After the plaintiff had dressed and come downstairs, Corporal Davies called one of the soldiers to be a witness, and said to the plaintiff: "As a member of Her Majesty's forces I arrest you." The plaintiff, who is not unversed in these matters, asked: "Under what section?" Corporal Davies did not reply; the plaintiff repeated the question, and Corporal Davies said: "Section 14." Corporal Davies, the plaintiff and the soldiers then left the house and were all driven in the Land Rover to Springfield Road. It was not suggested on behalf of the plaintiff that Corporal Davies or any of the soldiers behaved in a bullying or aggressive manner towards her or any members of her household or that there was any undue delay before the plaintiff left the house with them after she had dressed.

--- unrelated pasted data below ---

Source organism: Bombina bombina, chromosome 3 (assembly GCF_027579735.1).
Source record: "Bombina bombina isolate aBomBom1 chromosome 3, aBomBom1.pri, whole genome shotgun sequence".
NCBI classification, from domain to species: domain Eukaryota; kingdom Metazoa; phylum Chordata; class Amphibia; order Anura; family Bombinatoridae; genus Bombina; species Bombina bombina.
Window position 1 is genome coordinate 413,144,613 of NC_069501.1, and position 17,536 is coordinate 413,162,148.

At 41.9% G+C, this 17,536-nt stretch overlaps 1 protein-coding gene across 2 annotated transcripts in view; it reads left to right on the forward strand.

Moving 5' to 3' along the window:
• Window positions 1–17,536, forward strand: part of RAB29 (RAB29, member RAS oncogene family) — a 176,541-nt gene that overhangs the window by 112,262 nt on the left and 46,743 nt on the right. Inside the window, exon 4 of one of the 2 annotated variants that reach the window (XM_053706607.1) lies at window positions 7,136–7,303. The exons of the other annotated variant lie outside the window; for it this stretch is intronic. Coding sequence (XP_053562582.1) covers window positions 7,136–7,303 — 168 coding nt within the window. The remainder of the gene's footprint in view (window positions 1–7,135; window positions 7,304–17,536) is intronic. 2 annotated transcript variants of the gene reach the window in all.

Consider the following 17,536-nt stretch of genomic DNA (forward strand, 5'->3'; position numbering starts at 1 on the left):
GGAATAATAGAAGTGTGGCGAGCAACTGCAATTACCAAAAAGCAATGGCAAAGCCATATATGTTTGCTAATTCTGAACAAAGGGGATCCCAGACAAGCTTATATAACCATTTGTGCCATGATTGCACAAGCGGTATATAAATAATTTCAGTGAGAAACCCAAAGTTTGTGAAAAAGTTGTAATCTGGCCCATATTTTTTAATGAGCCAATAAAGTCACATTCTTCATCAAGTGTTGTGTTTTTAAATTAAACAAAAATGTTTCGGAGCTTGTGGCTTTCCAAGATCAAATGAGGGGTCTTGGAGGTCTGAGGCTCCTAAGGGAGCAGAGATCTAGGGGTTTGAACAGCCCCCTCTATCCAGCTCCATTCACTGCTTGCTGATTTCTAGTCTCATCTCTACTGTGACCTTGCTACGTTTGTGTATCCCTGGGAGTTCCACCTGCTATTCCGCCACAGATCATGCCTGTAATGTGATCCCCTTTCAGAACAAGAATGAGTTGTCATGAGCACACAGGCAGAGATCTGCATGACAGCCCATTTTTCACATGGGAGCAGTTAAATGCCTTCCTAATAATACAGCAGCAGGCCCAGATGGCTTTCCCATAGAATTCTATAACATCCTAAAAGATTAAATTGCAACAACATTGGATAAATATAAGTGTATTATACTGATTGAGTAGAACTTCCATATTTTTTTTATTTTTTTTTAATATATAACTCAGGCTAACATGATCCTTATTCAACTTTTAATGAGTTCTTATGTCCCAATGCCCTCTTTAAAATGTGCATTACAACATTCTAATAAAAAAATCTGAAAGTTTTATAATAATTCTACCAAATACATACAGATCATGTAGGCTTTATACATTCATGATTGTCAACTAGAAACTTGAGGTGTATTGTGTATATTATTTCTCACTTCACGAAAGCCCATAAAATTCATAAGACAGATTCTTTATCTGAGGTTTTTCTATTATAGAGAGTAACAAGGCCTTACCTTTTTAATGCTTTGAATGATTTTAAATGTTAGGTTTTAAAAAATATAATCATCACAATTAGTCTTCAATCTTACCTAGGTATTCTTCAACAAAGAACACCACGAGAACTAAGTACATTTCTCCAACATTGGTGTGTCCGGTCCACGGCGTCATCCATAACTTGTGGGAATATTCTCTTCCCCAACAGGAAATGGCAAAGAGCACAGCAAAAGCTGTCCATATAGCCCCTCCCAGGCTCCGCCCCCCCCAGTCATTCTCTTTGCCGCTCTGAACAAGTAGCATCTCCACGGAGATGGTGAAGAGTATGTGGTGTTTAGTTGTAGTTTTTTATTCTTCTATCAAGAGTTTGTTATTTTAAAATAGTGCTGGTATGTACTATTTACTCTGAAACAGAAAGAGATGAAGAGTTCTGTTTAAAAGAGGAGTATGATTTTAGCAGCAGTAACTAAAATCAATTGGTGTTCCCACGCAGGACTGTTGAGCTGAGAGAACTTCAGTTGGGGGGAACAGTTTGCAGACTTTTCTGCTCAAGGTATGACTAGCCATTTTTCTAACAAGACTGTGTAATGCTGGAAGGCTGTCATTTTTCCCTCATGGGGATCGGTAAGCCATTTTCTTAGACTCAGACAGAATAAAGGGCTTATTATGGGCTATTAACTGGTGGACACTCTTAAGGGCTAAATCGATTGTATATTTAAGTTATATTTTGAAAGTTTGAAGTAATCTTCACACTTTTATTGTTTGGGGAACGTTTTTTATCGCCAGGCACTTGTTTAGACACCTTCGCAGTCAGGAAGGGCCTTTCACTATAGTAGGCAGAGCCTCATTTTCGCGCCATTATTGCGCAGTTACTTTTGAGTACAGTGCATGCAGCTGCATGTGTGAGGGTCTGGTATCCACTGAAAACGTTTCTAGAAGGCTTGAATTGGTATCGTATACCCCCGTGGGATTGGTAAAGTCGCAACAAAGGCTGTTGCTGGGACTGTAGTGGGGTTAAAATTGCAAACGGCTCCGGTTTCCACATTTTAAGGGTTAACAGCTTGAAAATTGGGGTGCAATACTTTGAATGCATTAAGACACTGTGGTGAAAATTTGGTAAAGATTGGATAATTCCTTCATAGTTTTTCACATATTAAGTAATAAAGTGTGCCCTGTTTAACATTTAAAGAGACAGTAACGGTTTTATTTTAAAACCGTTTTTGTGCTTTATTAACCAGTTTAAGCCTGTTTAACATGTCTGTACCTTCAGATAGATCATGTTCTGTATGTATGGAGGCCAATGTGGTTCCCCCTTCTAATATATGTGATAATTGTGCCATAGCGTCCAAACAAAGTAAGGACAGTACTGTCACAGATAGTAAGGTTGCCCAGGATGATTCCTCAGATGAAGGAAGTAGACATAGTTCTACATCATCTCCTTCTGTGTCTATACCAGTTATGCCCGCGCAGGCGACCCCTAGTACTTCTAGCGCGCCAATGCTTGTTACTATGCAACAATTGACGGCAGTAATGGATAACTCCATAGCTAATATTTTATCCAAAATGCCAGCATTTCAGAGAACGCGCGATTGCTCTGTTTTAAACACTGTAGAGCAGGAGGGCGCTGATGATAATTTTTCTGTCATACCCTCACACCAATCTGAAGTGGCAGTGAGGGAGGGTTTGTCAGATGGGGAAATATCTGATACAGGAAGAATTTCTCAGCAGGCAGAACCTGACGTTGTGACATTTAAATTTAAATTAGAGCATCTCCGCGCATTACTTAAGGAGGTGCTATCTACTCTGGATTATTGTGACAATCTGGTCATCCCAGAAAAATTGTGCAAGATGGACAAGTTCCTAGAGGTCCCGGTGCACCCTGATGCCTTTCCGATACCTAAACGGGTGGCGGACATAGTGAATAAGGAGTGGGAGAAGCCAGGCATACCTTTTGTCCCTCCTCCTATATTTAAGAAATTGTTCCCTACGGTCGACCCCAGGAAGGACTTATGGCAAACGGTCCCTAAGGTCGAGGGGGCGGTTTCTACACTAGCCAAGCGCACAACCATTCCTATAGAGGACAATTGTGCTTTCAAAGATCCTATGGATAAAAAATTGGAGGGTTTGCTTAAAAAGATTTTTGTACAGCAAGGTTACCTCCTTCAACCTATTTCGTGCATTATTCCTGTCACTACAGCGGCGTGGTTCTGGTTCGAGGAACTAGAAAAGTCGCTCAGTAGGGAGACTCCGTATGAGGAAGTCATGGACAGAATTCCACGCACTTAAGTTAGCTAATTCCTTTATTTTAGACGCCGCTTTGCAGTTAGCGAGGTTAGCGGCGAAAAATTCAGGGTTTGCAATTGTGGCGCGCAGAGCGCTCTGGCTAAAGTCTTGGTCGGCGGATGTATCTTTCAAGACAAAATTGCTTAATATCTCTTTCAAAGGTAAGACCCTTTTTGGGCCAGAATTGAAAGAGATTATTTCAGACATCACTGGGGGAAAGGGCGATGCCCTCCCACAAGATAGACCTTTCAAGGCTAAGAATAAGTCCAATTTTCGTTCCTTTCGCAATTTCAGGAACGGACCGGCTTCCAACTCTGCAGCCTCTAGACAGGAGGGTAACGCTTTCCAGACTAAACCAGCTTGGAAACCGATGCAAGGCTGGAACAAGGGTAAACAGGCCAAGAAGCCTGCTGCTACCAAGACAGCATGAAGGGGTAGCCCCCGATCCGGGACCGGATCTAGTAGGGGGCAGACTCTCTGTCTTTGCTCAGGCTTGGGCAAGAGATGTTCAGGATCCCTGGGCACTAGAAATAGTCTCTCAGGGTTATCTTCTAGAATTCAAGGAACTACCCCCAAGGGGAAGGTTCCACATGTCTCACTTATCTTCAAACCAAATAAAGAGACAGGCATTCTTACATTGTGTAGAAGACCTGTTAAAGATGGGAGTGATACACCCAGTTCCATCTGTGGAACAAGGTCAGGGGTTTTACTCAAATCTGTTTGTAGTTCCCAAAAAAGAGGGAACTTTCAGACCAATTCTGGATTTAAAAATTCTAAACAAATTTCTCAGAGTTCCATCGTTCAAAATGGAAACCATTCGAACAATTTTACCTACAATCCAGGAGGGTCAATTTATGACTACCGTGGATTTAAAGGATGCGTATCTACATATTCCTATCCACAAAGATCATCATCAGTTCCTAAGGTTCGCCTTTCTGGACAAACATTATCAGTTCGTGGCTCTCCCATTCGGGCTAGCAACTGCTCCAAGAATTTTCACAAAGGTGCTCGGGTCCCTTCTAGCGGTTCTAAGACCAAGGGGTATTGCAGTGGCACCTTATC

After the Land Rover had been parked in the yard at Springfield Road, the plaintiff was asked to wait in the back of the Land Rover while Corporal Davies reported their arrival. She was then asked by Corporal Davies to get out of the Land Rover and stand facing the wall of the yard. The plaintiff refused to face the wall and she and Corporal Davies stood in the yard for a few minutes until Sergeant Brothers came from an army building known as the Screening Centre and asked the plaintiff her name, address and date of birth. The plaintiff only gave her name. She was then escorted into the building and asked to sit for a short time in a small cubicle. At 8.05 a.m. she was taken before Sergeant Brothers who attempted to obtain answers from her that would enable him to complete a form entitled "Screening Pro Forma — Part One (To be completed by Reception Controller)." This short form records personal details, arrest details, a screening procedure record and appearance. The only information required from the plaintiff related to her personal details. She refused to answer any questions save to give her name and the entire interview took only four minutes, ending at 8.09 a.m. when she was taken by Corporal Davies to the medical orderly. She was asked by the medical orderly if she suffered from any illness but, again, the plaintiff refused to answer any questions.